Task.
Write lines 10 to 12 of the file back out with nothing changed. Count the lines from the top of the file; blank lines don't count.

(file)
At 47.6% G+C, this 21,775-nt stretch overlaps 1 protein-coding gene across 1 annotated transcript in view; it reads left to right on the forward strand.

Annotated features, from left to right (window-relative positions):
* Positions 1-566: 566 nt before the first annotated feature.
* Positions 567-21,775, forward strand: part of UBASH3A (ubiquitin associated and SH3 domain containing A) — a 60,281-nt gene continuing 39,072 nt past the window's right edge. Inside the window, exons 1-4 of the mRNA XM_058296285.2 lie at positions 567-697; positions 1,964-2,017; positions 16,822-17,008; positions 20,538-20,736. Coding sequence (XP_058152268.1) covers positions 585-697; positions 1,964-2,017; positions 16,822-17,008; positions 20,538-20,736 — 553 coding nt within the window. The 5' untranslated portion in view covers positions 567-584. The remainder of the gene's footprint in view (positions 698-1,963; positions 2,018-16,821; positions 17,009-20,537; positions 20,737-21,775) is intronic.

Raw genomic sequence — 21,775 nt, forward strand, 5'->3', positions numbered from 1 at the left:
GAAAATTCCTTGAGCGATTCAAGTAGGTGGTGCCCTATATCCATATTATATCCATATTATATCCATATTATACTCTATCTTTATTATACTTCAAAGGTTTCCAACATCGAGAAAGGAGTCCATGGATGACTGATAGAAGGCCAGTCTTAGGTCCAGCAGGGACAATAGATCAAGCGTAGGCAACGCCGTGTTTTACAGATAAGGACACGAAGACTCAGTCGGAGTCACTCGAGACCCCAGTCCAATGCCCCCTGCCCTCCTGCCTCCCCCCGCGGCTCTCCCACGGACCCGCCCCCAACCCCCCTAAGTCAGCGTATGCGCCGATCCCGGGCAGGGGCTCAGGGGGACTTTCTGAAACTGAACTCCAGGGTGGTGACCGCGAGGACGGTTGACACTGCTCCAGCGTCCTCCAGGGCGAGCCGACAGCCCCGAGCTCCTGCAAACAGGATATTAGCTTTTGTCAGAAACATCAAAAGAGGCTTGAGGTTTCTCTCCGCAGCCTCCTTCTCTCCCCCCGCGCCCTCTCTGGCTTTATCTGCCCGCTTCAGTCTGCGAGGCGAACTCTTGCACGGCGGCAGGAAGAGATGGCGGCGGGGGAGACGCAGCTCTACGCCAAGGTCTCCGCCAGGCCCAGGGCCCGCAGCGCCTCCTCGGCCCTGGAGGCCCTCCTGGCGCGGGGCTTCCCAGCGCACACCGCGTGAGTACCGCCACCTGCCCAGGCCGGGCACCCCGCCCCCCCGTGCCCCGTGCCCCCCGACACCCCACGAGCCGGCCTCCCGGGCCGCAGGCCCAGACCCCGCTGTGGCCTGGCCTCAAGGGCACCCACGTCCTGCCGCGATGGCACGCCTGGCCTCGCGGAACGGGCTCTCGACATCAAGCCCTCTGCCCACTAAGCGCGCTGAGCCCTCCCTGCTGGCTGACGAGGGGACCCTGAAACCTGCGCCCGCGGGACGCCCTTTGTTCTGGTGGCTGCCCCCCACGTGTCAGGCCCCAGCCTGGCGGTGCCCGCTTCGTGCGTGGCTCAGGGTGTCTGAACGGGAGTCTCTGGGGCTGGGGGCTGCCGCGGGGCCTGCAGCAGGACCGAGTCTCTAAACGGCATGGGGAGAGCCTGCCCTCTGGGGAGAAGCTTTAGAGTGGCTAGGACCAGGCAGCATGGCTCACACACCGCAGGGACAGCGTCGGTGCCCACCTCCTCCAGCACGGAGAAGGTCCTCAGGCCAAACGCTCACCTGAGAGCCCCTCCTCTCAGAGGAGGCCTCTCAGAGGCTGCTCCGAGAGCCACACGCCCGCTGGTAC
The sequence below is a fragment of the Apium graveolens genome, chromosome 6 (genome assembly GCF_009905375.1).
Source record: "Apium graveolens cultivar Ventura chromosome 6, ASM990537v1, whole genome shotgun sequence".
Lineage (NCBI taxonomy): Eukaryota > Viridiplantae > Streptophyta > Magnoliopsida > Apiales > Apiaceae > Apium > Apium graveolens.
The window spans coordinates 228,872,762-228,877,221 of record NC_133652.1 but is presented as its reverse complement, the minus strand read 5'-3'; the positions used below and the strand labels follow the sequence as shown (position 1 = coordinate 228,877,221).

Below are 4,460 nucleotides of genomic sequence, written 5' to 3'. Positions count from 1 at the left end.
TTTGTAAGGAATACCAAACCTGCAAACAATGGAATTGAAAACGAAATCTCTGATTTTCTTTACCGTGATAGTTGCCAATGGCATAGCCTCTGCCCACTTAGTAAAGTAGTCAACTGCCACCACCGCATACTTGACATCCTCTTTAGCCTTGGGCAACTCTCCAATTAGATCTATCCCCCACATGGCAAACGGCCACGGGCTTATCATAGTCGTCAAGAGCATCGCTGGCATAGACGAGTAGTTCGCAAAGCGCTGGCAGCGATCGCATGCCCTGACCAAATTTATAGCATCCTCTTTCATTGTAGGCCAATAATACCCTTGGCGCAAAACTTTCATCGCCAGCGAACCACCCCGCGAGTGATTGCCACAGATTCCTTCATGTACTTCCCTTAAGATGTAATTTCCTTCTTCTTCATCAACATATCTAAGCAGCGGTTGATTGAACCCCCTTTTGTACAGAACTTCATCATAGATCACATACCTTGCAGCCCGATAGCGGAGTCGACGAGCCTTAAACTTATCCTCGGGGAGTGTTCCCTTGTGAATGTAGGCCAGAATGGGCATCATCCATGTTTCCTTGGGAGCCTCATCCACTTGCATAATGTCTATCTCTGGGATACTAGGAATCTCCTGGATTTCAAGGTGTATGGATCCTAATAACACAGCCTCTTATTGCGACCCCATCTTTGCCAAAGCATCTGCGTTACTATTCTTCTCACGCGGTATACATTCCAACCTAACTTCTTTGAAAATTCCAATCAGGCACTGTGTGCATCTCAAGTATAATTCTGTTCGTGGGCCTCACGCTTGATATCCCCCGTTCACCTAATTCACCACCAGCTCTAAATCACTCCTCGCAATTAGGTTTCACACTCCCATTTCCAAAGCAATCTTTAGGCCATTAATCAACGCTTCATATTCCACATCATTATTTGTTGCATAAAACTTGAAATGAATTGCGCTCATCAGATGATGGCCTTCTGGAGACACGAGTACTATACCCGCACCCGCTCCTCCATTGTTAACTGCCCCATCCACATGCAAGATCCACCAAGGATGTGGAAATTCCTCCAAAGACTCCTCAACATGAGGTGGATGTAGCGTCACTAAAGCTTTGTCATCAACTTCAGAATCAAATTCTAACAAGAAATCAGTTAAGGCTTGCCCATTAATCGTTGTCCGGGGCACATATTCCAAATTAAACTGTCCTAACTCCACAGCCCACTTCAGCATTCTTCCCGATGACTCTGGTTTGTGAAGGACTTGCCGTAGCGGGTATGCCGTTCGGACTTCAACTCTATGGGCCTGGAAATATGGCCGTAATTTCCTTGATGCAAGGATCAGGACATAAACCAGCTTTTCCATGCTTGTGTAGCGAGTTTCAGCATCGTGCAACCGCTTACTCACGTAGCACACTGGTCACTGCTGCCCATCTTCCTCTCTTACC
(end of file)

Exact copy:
The window spans coordinates 228,872,762-228,877,221 of record NC_133652.1 but is presented as its reverse complement, the minus strand read 5'-3'; the positions used below and the strand labels follow the sequence as shown (position 1 = coordinate 228,877,221).

Below are 4,460 nucleotides of genomic sequence, written 5' to 3'. Positions count from 1 at the left end.
TTTGTAAGGAATACCAAACCTGCAAACAATGGAATTGAAAACGAAATCTCTGATTTTCTTTACCGTGATAGTTGCCAATGGCATAGCCTCTGCCCACTTAGTAAAGTAGTCAACTGCCACCACCGCATACTTGACATCCTCTTTAGCCTTGGGCAACTCTCCAATTAGATCTATCCCCCACATGGCAAACGGCCACGGGCTTATCATAGTCGTCAAGAGCATCGCTGGCATAGACGAGTAGTTCGCAAAGCGCTGGCAGCGATCGCATGCCCTGACCAAATTTATAGCATCCTCTTTCATTGTAGGCCAATAATACCCTTGGCGCAAAACTTTCATCGCCAGCGAACCACCCCGCGAGTGATTGCCACAGATTCCTTCATGTACTTCCCTTAAGATGTAATTTCCTTCTTCTTCATCAACATATCTAAGCAGCGGTTGATTGAACCCCCTTTTGTACAGAACTTCATCATAGATCACATACCTTGCAGCCCGATAGCGGAGTCGACGAGCCTTAAACTTATCCTCGGGGAGTGTTCCCTTGTGAATGTAGGCCAGAATGGGCATCATCCATGTTTCCTTGGGAGCCTCATCCACTTGCATAATGTCTATCTCTGGGATACTAGGAATCTCCTGGATTTCAAGGTGTATGGATCCTAATAACACAGCCTCTTATTGCGACCCCATCTTTGCCAAAGCATCTGCGTTACTATTCTTCTCACGCGGTATACATTCCAACCTAACTTCTTTGAAAATTCCAATCAGGCACTGTGTGCATCTCAAGTATAATTCTGTTCGTGGGCCTCACGCTTGATATCCCCCGTTCACCTAATTCACCACCAGCTCTAAATCACTCCTCGCAATTAGGTTTCACACTCCCATTTCCAAAGCAATCTTTAGGCCATTAATCAACGCTTCATATTCCACATCATTATTTGTTGCATAAAACTTGAAATGAATTGCGCTCATCAGATGATGGCCTTCTGGAGACACGAGTACTATACCCGCACCCGCTCCTCCATTGTTAACTGCCCCATCCACATGCAAGATCCACCAAGGATGTGGAAATTCCTCCAAAGACTCCTCAACATGAGGTGGATGTAGCGTCACTAAAGCTTTGTCATCAACTTCAGAATCAAATTCTAACAAGAAATCAGTTAAGGCTTGCCCATTAATCGTTGTCCGGGGCACATATTCCAAATTAAACTGTCCTAACTCCACAGCCCACTTCAGCATTCTTCCCGATGACTCTGGTTTGTGAAGGACTTGCCGTAGCGGGTATGCCGTTCGGACTTCAACTCTATGGGCCTGGAAATATGGCCGTAATTTCCTTGATGCAAGGATCAGGACATAAACCAGCTTTTCCATGCTTGTGTAGCGAGTTTCAGCATCGTGCAACCGCTTACTCACGTAGCACACTGGTCACTGCTGCCCATCTTCCTCTCTTACC